Roasted Pepper and Goat Cheese Tart

Savory pies and quiches, vegetarian

As I may have mentioned once before, I often enjoy the process more than the product. It’s not that I don’t like eating the results of my cooking and baking efforts, I do. I love that almost all the food I eat when we are home, is made by me. But sometimes, I pick recipes because they are fun to do and the eating part is just kind of secondary (and necessary for survival). This can be especially the case with dinner. If I spend over an hour making food for us at the end of the day, you can pretty much guarantee that  by the time we sit down to eat, I too tired to really appreciate the meal like I should.

This recipe was a huge exception.

When I got home the other evening and began to prepare this tart I thought I was ahead of the game because I had made the crust earlier in the day. Unfortunately I had not read my recipe thoroughly and there was still some serious work to be done (roasting, peeling and marinating the peppers — something that could have easily been done ahead). I briefly considered changing the recipe, but forged on nonetheless, and when we sad down to eat at 9pm, I was not sorry.

Do this recipe in stages, and you will be even happier than I was with the delicious result.

Roasted Pepper & Goat Cheese Tart, from Nick Malgieri’s The Modern Baker

You can and should make the olive oil crust and the marinated roasted red peppers ahead of time. This will make assembling the tart a breeze and will also give the peppers time to absorb the flavors of the marinade.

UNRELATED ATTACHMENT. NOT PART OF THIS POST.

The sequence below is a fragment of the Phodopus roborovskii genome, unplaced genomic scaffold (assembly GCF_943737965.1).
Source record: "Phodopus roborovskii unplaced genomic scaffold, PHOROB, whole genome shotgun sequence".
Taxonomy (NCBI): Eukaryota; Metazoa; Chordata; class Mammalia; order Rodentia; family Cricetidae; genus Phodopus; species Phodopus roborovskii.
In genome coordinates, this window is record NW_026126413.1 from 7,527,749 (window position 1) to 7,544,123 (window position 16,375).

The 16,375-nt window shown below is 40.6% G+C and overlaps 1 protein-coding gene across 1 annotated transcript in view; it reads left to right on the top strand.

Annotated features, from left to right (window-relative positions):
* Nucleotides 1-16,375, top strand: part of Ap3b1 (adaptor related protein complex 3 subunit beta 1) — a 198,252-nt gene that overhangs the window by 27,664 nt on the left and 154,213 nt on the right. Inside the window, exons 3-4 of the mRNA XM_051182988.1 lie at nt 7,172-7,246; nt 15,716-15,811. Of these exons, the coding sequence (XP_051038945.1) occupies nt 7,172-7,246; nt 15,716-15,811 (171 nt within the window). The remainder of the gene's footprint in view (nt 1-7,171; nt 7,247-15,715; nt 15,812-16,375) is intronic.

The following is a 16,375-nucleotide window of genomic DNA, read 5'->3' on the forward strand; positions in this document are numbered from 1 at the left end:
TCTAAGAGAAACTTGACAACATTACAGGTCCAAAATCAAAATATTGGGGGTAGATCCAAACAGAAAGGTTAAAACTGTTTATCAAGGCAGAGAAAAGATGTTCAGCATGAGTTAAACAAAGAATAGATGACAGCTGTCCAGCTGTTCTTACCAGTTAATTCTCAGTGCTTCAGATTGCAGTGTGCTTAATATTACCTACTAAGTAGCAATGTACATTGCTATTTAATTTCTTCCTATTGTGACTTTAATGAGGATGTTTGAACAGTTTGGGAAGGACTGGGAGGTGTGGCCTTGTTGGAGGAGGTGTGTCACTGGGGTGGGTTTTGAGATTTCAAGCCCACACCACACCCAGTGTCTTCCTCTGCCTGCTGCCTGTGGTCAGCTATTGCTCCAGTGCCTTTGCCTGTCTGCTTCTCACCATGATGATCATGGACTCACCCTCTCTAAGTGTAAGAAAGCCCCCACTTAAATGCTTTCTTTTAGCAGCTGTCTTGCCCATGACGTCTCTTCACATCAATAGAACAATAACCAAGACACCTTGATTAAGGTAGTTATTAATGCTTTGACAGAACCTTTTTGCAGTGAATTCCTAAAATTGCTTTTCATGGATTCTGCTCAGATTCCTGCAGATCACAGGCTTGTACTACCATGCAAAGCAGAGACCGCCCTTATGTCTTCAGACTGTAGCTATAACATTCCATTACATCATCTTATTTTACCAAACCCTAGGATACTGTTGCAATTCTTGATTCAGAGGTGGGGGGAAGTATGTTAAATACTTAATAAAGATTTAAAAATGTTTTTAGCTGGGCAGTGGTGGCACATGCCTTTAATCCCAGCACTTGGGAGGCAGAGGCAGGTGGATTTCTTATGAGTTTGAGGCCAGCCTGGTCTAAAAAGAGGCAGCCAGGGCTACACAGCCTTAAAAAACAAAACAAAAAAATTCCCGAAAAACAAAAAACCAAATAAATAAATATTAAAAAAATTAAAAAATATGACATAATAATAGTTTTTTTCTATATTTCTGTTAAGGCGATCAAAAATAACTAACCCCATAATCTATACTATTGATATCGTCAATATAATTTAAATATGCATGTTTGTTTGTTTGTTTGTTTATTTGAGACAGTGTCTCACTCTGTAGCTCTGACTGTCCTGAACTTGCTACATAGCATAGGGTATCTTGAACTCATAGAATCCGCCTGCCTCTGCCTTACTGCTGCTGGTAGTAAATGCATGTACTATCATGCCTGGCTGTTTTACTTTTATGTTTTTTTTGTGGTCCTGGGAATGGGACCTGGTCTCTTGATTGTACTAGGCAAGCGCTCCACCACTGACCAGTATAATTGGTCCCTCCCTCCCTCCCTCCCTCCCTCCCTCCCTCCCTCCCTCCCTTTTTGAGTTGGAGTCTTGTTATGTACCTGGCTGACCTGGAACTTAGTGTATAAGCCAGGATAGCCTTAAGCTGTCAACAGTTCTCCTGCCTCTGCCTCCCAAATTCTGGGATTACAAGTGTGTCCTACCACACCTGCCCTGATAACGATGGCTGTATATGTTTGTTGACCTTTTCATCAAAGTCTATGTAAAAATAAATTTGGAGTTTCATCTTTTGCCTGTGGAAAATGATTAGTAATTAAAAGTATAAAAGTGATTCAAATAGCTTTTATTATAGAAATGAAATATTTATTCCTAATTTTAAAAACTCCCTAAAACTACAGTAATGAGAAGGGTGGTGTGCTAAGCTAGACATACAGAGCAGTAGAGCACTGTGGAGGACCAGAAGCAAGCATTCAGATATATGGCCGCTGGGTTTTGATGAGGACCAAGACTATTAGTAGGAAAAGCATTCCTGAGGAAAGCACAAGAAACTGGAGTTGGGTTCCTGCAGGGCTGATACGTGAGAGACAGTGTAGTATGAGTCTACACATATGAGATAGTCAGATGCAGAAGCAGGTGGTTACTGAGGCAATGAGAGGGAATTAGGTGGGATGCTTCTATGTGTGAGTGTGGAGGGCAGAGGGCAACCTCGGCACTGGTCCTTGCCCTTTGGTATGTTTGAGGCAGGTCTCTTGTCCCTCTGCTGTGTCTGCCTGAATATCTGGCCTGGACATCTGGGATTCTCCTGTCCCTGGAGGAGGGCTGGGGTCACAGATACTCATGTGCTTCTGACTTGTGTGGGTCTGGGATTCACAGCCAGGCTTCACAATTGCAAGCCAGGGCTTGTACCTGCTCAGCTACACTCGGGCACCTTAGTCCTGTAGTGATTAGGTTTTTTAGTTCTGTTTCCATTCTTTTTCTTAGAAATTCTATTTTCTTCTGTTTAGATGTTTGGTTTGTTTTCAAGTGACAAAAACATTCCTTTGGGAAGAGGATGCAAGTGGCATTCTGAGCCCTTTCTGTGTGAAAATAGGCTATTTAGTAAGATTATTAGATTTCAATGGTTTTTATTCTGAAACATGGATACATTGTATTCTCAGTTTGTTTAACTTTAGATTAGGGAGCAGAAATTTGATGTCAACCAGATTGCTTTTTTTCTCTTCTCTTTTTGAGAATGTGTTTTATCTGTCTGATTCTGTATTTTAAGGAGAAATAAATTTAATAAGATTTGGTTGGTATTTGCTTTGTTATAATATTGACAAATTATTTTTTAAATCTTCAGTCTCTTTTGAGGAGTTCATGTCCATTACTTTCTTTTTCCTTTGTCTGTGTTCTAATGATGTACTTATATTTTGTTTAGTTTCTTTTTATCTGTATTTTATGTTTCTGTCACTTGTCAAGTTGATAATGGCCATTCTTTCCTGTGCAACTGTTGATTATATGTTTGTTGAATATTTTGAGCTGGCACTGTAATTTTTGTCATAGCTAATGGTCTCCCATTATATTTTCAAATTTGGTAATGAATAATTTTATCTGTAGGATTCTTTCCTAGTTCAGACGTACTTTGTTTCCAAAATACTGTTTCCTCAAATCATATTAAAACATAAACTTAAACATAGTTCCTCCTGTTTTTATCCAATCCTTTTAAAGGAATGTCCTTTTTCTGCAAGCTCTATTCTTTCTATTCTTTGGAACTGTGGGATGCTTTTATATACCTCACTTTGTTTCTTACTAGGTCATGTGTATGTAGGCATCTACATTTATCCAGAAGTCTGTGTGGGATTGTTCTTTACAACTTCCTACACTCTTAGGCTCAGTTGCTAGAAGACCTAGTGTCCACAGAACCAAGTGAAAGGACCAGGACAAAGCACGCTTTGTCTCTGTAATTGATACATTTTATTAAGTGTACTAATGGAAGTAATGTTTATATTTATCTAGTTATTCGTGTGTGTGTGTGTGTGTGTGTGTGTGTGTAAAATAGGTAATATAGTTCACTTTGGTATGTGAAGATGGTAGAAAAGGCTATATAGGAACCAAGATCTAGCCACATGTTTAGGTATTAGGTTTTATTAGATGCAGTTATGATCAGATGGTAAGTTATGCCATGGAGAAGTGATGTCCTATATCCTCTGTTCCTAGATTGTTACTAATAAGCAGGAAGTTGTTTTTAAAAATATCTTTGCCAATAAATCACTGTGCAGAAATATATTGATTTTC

Step 1: Olive Oil Crust

makes a single crust for a 10-11 inch tart or pie

1 1/2 cups all-purpose flour

1/2 tsp sugar

1/2 tsp salt

1/2 tsp baking powder

1/4 cup olive oil

1 large egg

1 large yolk

2 Tbs water

Combine the flour, sugar, salt, and baking powder in the bowl of a food processor fitted with a metal blade. Pulse several times.

Add the oil, whole egg and yolk, and the water. Pulse repeatedly until the dough forms a shaggy ball. Don’t overmix or the oil could separate from the dough and make it impossible to work with.

Invert the food processor bowl over a floured work surface to turn out the dough. Carefully remove the blade and transfer any remaining dough to the work surface. Press the dough into a rough 1/2 inch thick disk. Roll the dough out using a rolling pin, rotating it as you roll so that you end up with a shape resembling a circle. When it is about 1/8 – 1/4 inch thick transfer the dough to a tart pan and gently press it in to fit. Trim excess. Carefully place the pan on a flat sheet pan and cover with plastic wrap so it will not dry out (I like to only handle the tart pan on a sheet pan once the dough is inside, so that I do not accidentally knock the bottom of the pan out and ruin my work). Keep crust in the fridge until you are ready to fill and bake it. This tart does not need to be pre-baked.

Step 2: Roasting and Marinating the Peppers

4 medium (or two large) sweet bell peppers


2 Tbs olive oil

1 garlic clove, peeled and thinly sliced

Place an oven rack about 6 inches from the heating element and preheat the broiler. Place the peppers on a sheet pan lined with foil and slide them under the broiler. Let the skins of the peppers char on one side, then use tongs to turn each pepper 90 degrees. Repeat until the peppers are evenly charred on all sides and have collapsed.